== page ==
Efficient Group chief economist Dawie Roodt has warned that South Africa’s high levels of poverty and unemployment – coupled with rising food and energy prices – are a recipe for disaster.
“South Africa is in tremendous trouble,” Roodt said during a discussion with Nuuspod regarding South Africa’s economic challenges.
Roodt said 32 million South Africans rely on the state for income and the tax base is not strong enough to carry this burden.
The economy is also not growing fast enough to finance the increasing number of grants paid by the state.
“The high levels of poverty and unemployment with rising food costs is a recipe for mass unrests and disorder,” he said.
“My biggest fear is that a spark can make the situation explode. It is a highly volatile situation waiting to explode.”
Although global economic issues like the war in Ukraine and higher energy prices contribute to the problem, most of the pain is self-inflicted.
Roodt blamed most of South Africa’s economic problems on bad macroeconomic policies and poor leadership.
“The government has been implementing the wrong things and mismanaged the economy for many years,” he said.
Fixing the problems is relatively easy – implement business-friendly policies and show strong leadership.
However, infighting in the ruling party and a lack of political will means the state is essentially paralysed and cannot make the needed changes to fuel economic growth.
The chart below shows South Africa’s unemployment rate over the last decade.
South Africa in a downward spiral
Roodt said the state is collapsing at all governmental levels, including the national, provincial, and municipal.
Highlighting the challenges at the local government level, he said most municipalities are basically bankrupt.
“Taxpayers owe municipalities around R300 billion, and municipalities owe in the region of R100 billion to their suppliers,” he said.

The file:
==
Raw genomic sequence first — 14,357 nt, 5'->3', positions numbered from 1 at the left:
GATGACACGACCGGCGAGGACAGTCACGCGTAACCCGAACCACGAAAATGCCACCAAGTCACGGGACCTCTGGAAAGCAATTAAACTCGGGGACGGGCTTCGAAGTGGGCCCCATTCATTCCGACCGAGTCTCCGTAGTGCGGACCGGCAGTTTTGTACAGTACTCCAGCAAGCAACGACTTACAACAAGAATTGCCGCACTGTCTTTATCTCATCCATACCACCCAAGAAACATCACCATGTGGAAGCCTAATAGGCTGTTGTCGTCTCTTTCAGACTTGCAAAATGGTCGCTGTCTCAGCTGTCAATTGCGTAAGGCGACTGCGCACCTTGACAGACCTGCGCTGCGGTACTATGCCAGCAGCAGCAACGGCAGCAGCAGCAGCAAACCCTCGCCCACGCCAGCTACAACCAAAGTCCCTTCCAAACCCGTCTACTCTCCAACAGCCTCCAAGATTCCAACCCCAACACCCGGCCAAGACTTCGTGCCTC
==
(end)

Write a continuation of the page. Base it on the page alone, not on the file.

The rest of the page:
Because of the dismal state of municipalities, people are starting to tire of poor service delivery and mismanagement.
As a result, South Africans are protesting by paying less of their taxes. When service delivery continues to decline, people stop paying altogether.
It is a downward spiral, with municipalities having less money to deliver services, leading to fewer people paying for services.
“We are facing a disaster when it comes to paying for service delivery,” said Roodt.
The same situation can be seen at a national level, where nearly all state-owned enterprises face severe challenges because of mismanagement.
The impact of the collapse of state-owned enterprises can be felt throughout the economy.
A good example is Eskom – it has been destroyed because of poor leadership, mismanagement, and corruption.
As a result, the power utility cannot produce enough electricity, limiting economic growth and leading to unemployment and poverty.
The chart below shows the increase in load-shedding over the last five years.
South Africa is facing serious problems
Roodt said the state’s finances are deteriorating rapidly, and the situation is unsustainable.
Part of the problem is that the state spends too much, which increases its debt levels which are already too high.
“We cannot continue to run a fiscal deficit at the magnitude that it is currently happening,” said Roodt.
The pressure on the state’s finances is also increasing, with calls for a basic income grant and higher pay for government employees.
The way to tackle these problems is through strong political leadership, the right policies, and good implementation of these policies.
Unless South Africa sees this from the government, Roodt said he fears that the country is facing tremendous problems.